The MGIMO School of Government and International Affairs

Alumni Interviews

Yana Chikvashvili

Yana Chikvashvili

Israel / Russia, Class of 2019

1. Why did you decide to get an undergraduate degree at MGIMO?

MGIMO is considered to be one of the best universities in Russia especially for International Relations that I have always been excited about. I had studied in English at the British International School in Moscow, so I was looking for a Bachelor program that would also be taught in English. I also knew I wanted to stay in Moscow for my Bachelors, and SGIA was one of the very few highly reputed educational institutions offering social sciences degrees taught fully in English. The choice was limited, but at SGIA I found exactly what I wanted, given my interest in social sciences and languages.

2. When you think about the years spent at SGIA, what are your memorable experiences?

Firstly, the people I met and the connections and friends I made here; I networked with so many interesting peers—ours is indeed an international university! My network is one of the most valuable assets that I took away from my four years in the SGIA Bachelor program.

Also, I very much enjoyed the hospitable environment at MGIMO. You meet everyone not only in the auditorium, but also in the cafeteria, including our professors. That contributes to what I would call an atmosphere of a big family. At some point, I realized that after I graduate, I was going to miss SGIA with all the stress during exams and in other moments, so I decided to continue and do my Masters at MGIMO as well.

3. What goals did you set for yourself when applying to the SGIA course? Were you able to achieve them?

When I applied, I was still very young, 16 years old, so I wasn’t setting any particular career goals for myself then. I just wanted to work hard and study, but I didn’t know what to expect because I had never studied in the Russian educational system before. Interestingly, I found all of it, including, for example, the way our tests and exams were organized, quite likeable, although it was indeed new to me.

While it took me a while to adapt, I found the broad range of subjects we studied very useful, especially if you do not have an idea early on of what kind of job you would like to get upon graduating. No opportunity was foreclosed to me, however—as I was learning a lot about not just IR, but Economics, Law and other subjects as well, while being trained to fluency in two foreign languages.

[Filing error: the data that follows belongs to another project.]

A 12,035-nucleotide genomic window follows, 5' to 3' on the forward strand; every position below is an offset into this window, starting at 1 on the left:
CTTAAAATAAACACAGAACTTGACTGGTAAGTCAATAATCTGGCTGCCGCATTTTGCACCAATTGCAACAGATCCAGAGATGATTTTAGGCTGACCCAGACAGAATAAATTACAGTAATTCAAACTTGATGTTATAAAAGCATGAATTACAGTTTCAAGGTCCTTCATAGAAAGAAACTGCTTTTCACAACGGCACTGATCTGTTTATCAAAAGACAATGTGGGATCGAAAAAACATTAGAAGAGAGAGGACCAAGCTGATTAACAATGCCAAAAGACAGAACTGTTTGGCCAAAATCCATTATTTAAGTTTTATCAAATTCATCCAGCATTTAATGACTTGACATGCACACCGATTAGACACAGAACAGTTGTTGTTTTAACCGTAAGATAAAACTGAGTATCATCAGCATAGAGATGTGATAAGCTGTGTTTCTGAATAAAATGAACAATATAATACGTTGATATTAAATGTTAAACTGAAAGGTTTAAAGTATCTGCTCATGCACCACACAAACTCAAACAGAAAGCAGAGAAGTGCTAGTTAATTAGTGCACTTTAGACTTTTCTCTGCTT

4. What else did you like and what you did not like about your education and years spent at MGIMO?

I really liked the people met, the fact that we had a wide range of subjects, while most of our faculty were highly qualified, nice and ready to talk and help. Also the Dean’s Office, especially Deputy Dean Anastasia Solomentseva, Faculty Coordinator Elizaveta Babadjanova, and others, were very nice and helpful all the time. I can even say they saved me during the very tough time when I was finishing my BA thesis.

Of course, there were some things I didn’t like—for example, some disciplines appeared unnecessary because they were too unrelated to our IR major. As I mentioned earlier, it was good to study a broad variety of subjects, but some of them could have clearly been skipped. It was also difficult to sit exams in various Economics disciplines every single semester.

Also, we had a lot of Economics, which was fine and useful, but we literally had an exam every single semester, which was indeed challenging.

We also had a change of dean during my term at SGIA, so it took us a while to adapt to some new requirements.

5. What is the community of International students like at MGIMO?

I had close friends among international students whom we often went out with and who enjoyed Moscow and adapted to the lifestyle here which they found very different from what they had experienced before, for example, in other parts of Europe. Some of them were unhappy with the MGIMO dorm, but they were smart so they adapted. After all, they very much enjoyed the cultural sites, including the Kremlin and the museums, they liked theaters and restaurants. Overall, it was a positive experience for them.

Other students whom one might consider international were Russians who spent much of their earlier lives living and attending high school abroad. They found adaptation easier.

6. What kind of improvements would you like to see in the SGIA program in the future?

We could have benefitted from a more even approach to examination during the program and the final exams. The final exam turned out to be very harsh and therefore stressful. We were facing a committee of 6 or 7 people who were not trying to make our life easier! I take it for granted that one may fail the finals if there are significant gaps in their education. But what we had to deal with was a radical change from our earlier exams. Our students could have used more information about the final exam and clearer guidelines about BA thesis requirements, so that it would not come as a surprise.